Three of the 103 victims participating in the Thomas Lubanga trial will this week give evidence in what is the first opportunity for victims to testify in this capacity at the International Criminal Court (ICC).
The victims have to date played a unique role in the trial. Their legal representatives always attend court hearings and have up to now mainly been engaged in questioning some of the witnesses called by the prosecution. Additionally, mid last year they applied – unsuccessfully – for the court to bring additional charges of sexual crimes and inhumane treatment against Lubanga, which was unheard of international tribunals. Lubanga is accused of enlisting, conscripting and child soldiers under 15 years.
In an interview with the Lubanga Trial website, Luc Walleyn, one of the legal representatives of the victims, explained the importance of victims taking part in the trial: “In practice you can see clearly that the questioning of the Prosecutor is not the same as the representatives of victims,” he said.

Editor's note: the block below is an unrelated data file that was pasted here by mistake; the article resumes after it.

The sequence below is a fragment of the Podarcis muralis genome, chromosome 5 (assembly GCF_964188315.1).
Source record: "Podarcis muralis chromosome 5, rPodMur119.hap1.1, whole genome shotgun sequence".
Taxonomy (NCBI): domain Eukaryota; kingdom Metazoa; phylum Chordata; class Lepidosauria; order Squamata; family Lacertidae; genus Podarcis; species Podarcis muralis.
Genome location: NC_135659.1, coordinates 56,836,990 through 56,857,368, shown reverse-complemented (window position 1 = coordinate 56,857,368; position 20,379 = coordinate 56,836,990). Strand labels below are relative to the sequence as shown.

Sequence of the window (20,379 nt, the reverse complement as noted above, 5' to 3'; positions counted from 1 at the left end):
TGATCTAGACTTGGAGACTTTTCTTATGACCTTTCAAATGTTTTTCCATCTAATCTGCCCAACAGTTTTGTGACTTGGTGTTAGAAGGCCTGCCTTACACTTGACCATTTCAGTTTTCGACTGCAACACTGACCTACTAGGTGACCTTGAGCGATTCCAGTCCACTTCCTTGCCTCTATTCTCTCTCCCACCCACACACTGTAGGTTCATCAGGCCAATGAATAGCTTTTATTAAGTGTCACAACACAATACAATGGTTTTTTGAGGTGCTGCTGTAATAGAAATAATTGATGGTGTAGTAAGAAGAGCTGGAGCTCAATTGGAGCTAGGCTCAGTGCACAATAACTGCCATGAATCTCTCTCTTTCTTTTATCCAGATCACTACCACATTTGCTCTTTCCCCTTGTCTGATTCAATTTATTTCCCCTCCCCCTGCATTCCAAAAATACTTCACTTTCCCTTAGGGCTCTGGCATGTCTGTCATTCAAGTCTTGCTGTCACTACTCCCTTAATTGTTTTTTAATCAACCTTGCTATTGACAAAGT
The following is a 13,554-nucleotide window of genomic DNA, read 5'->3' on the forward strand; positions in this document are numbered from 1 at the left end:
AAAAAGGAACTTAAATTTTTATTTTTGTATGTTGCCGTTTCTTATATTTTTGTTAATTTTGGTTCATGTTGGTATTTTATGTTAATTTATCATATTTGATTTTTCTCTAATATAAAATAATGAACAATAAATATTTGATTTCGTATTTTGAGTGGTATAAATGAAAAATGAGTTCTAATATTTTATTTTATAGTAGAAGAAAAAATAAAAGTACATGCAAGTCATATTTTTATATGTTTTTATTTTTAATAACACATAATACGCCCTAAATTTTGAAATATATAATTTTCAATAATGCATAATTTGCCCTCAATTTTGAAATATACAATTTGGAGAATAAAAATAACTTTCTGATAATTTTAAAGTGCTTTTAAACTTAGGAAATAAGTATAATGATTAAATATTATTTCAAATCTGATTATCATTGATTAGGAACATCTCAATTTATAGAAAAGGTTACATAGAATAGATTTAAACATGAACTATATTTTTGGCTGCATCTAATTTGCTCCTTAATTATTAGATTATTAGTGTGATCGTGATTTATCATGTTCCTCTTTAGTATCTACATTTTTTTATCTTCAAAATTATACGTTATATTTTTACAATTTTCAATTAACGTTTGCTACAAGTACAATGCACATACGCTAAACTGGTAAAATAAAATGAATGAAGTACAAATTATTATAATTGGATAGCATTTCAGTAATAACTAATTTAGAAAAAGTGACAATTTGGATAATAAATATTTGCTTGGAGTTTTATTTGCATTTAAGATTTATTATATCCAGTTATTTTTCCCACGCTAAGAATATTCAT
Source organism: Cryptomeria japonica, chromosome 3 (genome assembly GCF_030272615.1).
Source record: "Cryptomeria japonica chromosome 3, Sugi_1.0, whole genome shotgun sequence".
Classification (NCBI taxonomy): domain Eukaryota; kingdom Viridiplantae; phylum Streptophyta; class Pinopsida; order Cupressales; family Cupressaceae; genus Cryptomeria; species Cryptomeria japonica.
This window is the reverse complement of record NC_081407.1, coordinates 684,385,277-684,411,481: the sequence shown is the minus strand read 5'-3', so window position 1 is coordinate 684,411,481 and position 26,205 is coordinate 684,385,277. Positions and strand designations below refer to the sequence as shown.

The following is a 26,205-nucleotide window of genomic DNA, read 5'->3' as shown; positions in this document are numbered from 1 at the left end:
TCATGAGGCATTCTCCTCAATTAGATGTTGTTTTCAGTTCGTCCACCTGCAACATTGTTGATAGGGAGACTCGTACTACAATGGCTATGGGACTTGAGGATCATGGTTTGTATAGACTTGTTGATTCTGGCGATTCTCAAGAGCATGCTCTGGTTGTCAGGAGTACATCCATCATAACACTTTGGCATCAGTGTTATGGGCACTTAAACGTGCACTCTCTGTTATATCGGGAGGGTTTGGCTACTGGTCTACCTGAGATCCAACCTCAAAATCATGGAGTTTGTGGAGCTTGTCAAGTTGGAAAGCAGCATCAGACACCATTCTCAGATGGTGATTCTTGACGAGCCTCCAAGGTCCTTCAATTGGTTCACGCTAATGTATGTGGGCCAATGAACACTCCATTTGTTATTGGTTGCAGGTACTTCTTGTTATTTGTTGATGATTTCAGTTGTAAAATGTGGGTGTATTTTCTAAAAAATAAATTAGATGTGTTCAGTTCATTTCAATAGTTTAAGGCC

He said while the Prosecutor is normally very interested in the chain of command in the Union of Congolese Patriots (UPC) – the group Lubanga is alleged to have led – as well as the individual responsibility of the accused, victim’s legal counsels are more interested in showing what the reality on the ground was for children who took part in the armed conflict. Victims’ lawyers argue that once the judges understand the circumstances of how the children joined armed conflict, and the suffering they underwent, these elements can then be taken into account if the accused is convicted and reparations are determined for the victims.
Besides, Walleyn added, “it is important for the communities who are following the trial to hear the voices of those victims and to understand that these young people who were in that group are not to be considered as criminals but as victims.”
In the interview to be published on the Lubangatrial.org website this week, Walleyn talks about the opportunity missed by not charging Lubanga with sexual crimes, provides some thoughts on the issue of reparations for victims, and explains why the victims’ legal representatives are not happy with Lubanga’s defense team.
Last Friday, the defense team was given the details of the three participating victims who will testify this week. But the court granted a request by the victims’ counsels for information such as their telephone numbers and current residences not to be disclosed.